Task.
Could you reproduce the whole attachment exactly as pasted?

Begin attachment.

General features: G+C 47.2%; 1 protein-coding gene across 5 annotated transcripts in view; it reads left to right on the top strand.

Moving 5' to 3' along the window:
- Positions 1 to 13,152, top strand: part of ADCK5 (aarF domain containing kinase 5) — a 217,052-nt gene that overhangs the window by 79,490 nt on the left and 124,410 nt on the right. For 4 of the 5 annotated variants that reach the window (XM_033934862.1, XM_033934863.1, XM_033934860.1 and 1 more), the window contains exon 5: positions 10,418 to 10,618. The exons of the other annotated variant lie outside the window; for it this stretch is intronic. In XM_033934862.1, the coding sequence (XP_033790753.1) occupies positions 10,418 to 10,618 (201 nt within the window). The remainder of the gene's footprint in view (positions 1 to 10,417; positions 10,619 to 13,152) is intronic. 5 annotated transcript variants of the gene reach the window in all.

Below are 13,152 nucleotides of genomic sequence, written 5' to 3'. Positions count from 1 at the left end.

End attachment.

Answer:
General features: G+C 47.2%; 1 protein-coding gene across 5 annotated transcripts in view; it reads left to right on the top strand.

Moving 5' to 3' along the window:
- Positions 1 to 13,152, top strand: part of ADCK5 (aarF domain containing kinase 5) — a 217,052-nt gene that overhangs the window by 79,490 nt on the left and 124,410 nt on the right. For 4 of the 5 annotated variants that reach the window (XM_033934862.1, XM_033934863.1, XM_033934860.1 and 1 more), the window contains exon 5: positions 10,418 to 10,618. The exons of the other annotated variant lie outside the window; for it this stretch is intronic. In XM_033934862.1, the coding sequence (XP_033790753.1) occupies positions 10,418 to 10,618 (201 nt within the window). The remainder of the gene's footprint in view (positions 1 to 10,417; positions 10,619 to 13,152) is intronic. 5 annotated transcript variants of the gene reach the window in all.

Below are 13,152 nucleotides of genomic sequence, written 5' to 3'. Positions count from 1 at the left end.